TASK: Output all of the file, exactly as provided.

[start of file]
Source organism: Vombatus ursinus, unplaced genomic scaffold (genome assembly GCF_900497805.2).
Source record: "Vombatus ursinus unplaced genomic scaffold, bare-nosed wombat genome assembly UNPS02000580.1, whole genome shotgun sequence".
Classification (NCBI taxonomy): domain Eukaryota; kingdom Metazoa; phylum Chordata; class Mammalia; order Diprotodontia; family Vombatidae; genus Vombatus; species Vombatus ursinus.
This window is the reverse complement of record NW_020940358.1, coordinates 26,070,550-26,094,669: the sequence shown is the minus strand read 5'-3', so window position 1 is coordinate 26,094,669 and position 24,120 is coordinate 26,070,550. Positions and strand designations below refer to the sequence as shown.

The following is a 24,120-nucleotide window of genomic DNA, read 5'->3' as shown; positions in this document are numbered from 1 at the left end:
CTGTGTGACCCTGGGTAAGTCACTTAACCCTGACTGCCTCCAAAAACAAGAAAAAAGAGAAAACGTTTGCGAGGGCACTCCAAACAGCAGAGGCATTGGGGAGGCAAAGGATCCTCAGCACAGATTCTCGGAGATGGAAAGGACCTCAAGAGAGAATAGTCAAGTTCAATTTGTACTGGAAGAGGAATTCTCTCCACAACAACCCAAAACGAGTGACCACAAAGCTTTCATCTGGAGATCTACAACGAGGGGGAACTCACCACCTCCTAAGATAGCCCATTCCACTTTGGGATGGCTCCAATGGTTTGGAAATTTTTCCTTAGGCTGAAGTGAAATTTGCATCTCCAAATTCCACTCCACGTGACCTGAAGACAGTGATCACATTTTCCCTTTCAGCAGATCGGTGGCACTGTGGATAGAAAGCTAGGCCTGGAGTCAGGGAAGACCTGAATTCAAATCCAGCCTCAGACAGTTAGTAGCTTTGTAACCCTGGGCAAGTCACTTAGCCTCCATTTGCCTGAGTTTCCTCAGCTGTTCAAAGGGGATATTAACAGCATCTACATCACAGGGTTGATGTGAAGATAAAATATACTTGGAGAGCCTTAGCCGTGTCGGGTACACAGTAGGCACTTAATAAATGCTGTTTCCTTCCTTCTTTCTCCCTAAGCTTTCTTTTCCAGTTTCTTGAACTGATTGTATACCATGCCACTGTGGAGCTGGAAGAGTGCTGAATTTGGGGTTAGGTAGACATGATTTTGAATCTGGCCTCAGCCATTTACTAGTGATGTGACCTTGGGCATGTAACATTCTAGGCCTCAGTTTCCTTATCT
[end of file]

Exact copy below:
Source organism: Vombatus ursinus, unplaced genomic scaffold (genome assembly GCF_900497805.2).
Source record: "Vombatus ursinus unplaced genomic scaffold, bare-nosed wombat genome assembly UNPS02000580.1, whole genome shotgun sequence".
Classification (NCBI taxonomy): domain Eukaryota; kingdom Metazoa; phylum Chordata; class Mammalia; order Diprotodontia; family Vombatidae; genus Vombatus; species Vombatus ursinus.
This window is the reverse complement of record NW_020940358.1, coordinates 26,070,550-26,094,669: the sequence shown is the minus strand read 5'-3', so window position 1 is coordinate 26,094,669 and position 24,120 is coordinate 26,070,550. Positions and strand designations below refer to the sequence as shown.

The following is a 24,120-nucleotide window of genomic DNA, read 5'->3' as shown; positions in this document are numbered from 1 at the left end:
CTGTGTGACCCTGGGTAAGTCACTTAACCCTGACTGCCTCCAAAAACAAGAAAAAAGAGAAAACGTTTGCGAGGGCACTCCAAACAGCAGAGGCATTGGGGAGGCAAAGGATCCTCAGCACAGATTCTCGGAGATGGAAAGGACCTCAAGAGAGAATAGTCAAGTTCAATTTGTACTGGAAGAGGAATTCTCTCCACAACAACCCAAAACGAGTGACCACAAAGCTTTCATCTGGAGATCTACAACGAGGGGGAACTCACCACCTCCTAAGATAGCCCATTCCACTTTGGGATGGCTCCAATGGTTTGGAAATTTTTCCTTAGGCTGAAGTGAAATTTGCATCTCCAAATTCCACTCCACGTGACCTGAAGACAGTGATCACATTTTCCCTTTCAGCAGATCGGTGGCACTGTGGATAGAAAGCTAGGCCTGGAGTCAGGGAAGACCTGAATTCAAATCCAGCCTCAGACAGTTAGTAGCTTTGTAACCCTGGGCAAGTCACTTAGCCTCCATTTGCCTGAGTTTCCTCAGCTGTTCAAAGGGGATATTAACAGCATCTACATCACAGGGTTGATGTGAAGATAAAATATACTTGGAGAGCCTTAGCCGTGTCGGGTACACAGTAGGCACTTAATAAATGCTGTTTCCTTCCTTCTTTCTCCCTAAGCTTTCTTTTCCAGTTTCTTGAACTGATTGTATACCATGCCACTGTGGAGCTGGAAGAGTGCTGAATTTGGGGTTAGGTAGACATGATTTTGAATCTGGCCTCAGCCATTTACTAGTGATGTGACCTTGGGCATGTAACATTCTAGGCCTCAGTTTCCTTATCT